An E-Mail without a name suggests the reasons in red for believing that instrumental music was commanded by God, that Paul and others knew the Hebrew language, and that therefore, the command to use musical instruments in worship under the Monarchy Period continues to be a command for instrumental music because God has not issued another law to make the music stop.

Not proof-read or spell checked.

The only traditions we have about instrumental music is from the ancient documents which explained the children of Lamech (Ea the serpent demon or god) in accordance with the Hebrew meaning of his children's names. Jubal or Genun or Jebon, the Cainites, fell under the influence of Satan. Satan then taught them how to organize mixed-sex choirs, instrumental music, instruments of warfare and many skills of art to control others.

In the stories of Enoch and parallel views, God will come with ten thousand of his saints to execute judgment upon those who have ignored His word and substituted their own. Enoch says that not even a tree is that dumb. The way the Word is silenced in these stories is through mixed-sex choirs and instrumental music. The other "arts" of civilization such as making metal weapons is attributed to Satan also.

One recent liberal scholar is quoted as saying: "There is no other tradition" about the introduction of musical instruments as a device attuned to the part of the brain which shuts down the rational, word-sensitive hemisphere. Jubal "handled" musical instruments but the Hebrew word means "without authority or warrant." "Handle" is related to tambourines and Topheth which was "the king's music grove" and came to stand for hell itself.

Therefore, to play instruments when the Incarnate Word is trying to speak is the most ancient story (myth, if you like) about "taking away the key to knowledge." Jesus made this accusation against the teachers in Jerusalem where music was almost constant.

Our thesis is that God did not command instruments, that they came out of Egypt with the Israelites, that Israel fell back into Egyptian musical idolatry at Mount Sinai, that God then turned them over to worship the stary host, that David's was a "like the nation's" temple for the civil state with musical Levites under king and commanders of the army, that the people were excluded during the burning-musical phase of sacrifices, that Amos equates Israel's bull worship to the idol worship at Mount Sinai, that there are many passages equating instruments to not listening to the Word of God and that when the sacrificial system momentarily ceased (70 years in Babylon) or completely ceased (AD 70) the instruments stopped because sacrifices were authorized in Canaan, in Jerusalem, at the temple and in connection with instrumental music for king or temple at dedicatory or purification rituals during "the burning times."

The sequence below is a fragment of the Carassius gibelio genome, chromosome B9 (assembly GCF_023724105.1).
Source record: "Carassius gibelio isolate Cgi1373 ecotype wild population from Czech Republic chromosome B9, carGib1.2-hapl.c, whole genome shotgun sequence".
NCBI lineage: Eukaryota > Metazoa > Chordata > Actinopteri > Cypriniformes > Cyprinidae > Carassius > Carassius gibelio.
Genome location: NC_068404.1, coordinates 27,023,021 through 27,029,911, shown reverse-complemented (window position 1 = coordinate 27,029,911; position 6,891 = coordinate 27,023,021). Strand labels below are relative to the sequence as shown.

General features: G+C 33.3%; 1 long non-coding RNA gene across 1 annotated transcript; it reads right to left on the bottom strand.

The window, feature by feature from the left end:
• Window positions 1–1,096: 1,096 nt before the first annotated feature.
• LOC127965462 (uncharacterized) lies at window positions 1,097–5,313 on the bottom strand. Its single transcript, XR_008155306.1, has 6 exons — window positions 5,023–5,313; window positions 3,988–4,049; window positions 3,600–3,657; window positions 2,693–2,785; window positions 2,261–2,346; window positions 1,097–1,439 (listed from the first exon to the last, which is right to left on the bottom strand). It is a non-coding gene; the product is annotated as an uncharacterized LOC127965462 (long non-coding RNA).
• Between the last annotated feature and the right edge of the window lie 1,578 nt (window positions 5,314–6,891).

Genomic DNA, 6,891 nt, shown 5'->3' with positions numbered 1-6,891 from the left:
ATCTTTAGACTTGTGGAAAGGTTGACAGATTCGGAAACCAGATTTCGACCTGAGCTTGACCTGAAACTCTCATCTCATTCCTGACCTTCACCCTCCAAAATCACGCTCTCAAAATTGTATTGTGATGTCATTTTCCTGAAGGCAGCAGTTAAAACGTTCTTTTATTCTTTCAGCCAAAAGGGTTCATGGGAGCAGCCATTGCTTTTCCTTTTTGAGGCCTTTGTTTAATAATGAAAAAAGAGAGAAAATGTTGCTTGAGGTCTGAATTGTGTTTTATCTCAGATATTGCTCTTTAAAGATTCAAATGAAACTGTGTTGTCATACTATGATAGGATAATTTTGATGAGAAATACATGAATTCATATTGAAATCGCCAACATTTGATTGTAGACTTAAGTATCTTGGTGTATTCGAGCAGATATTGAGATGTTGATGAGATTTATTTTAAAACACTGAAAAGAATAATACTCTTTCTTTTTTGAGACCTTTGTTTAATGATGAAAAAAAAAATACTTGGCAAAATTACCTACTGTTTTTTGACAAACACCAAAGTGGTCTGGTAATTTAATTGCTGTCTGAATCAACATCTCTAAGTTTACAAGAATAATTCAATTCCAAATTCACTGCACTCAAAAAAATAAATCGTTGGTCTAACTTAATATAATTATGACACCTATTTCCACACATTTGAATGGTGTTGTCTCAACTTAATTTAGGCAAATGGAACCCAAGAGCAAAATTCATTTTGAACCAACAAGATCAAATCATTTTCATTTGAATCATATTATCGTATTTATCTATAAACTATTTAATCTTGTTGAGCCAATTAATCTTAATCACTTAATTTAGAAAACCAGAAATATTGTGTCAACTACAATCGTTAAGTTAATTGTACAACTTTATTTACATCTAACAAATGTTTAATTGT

The Jewish people did now worship by "congregational singing and instrumental accompaniment."

The people assembled (synagogued) throughout their history to be taught by priests or Levites who, like evangelists, failed to fulfill their teaching duty.

When the sacrificial system ended, the Jews stopped the instruments until AD 1815 in a liberal synagogue where the elders sowed discord, went to law and divided the synagogue until today.

The modern songs which go with the instruments say to God: we will not listen to you.

The E-mail will be red, our comments in black and other quotations in blue.

The E-Mail begins:

I: Paul speaks both Hebrew and Greek.

Acts 21:40 & Acts 22:2 Paul speaks to the mob in Jerusalem in the Hebrew language. The mob, or general Jewish population also knows and understands Hebrew. So the Hebrew language is still widely known by the Jewish population.

That is a fact: Paul was a Jew and many people spoke Koine Greek. Perhaps all spoke the brand of Hebrew mix with Aramaic. When they spoke many of the musical terms they were, like us, speaking Greek, Egyptian, Canaanite and other Eastern Words. Some, indeed, have their origin in Persia and India and, who knows?

II: The Jews were intrusted with the Hebrew scriptures.

Rom 3:2 The Jews were given in trust the oracles of God. God has preserved His word through the Jews. If the Jews had not preserved the Holy Scriptures to this day, we would have no knowledge of the Hebrew language.

That is a fact. But, we are about as sure as we can be that when Matthew quotes Jesus he is using Septuagint (LXX) or Greek material. If Jesus did spend some time with the Essenes, which is just as logical as spending time with Pharisees and Sadducees and other major and minor sects, He knew that they had commentaries or versions of Psalm 41 which prophesied that Messiah would be subjected to the authorized use of music in the Law of Moses: to panic or triumph over or mock the enemy (Jesus or Beliar in the Jews's mind) with loud rejoicing and instrumental music.

All of the musical passages in the Septuagint carry its original destructive meaning which has been purged from many modern versions. The NIV uses the word "music" in Paul's commands but there is no "musical" concept in God's spiritual dealings with mankind.

understand Paul by seeing how others understood paul

I have posted an article on Huldah.

When eighteen year old king Josiah wanted to repair the temple, the Law was found along with money and other things: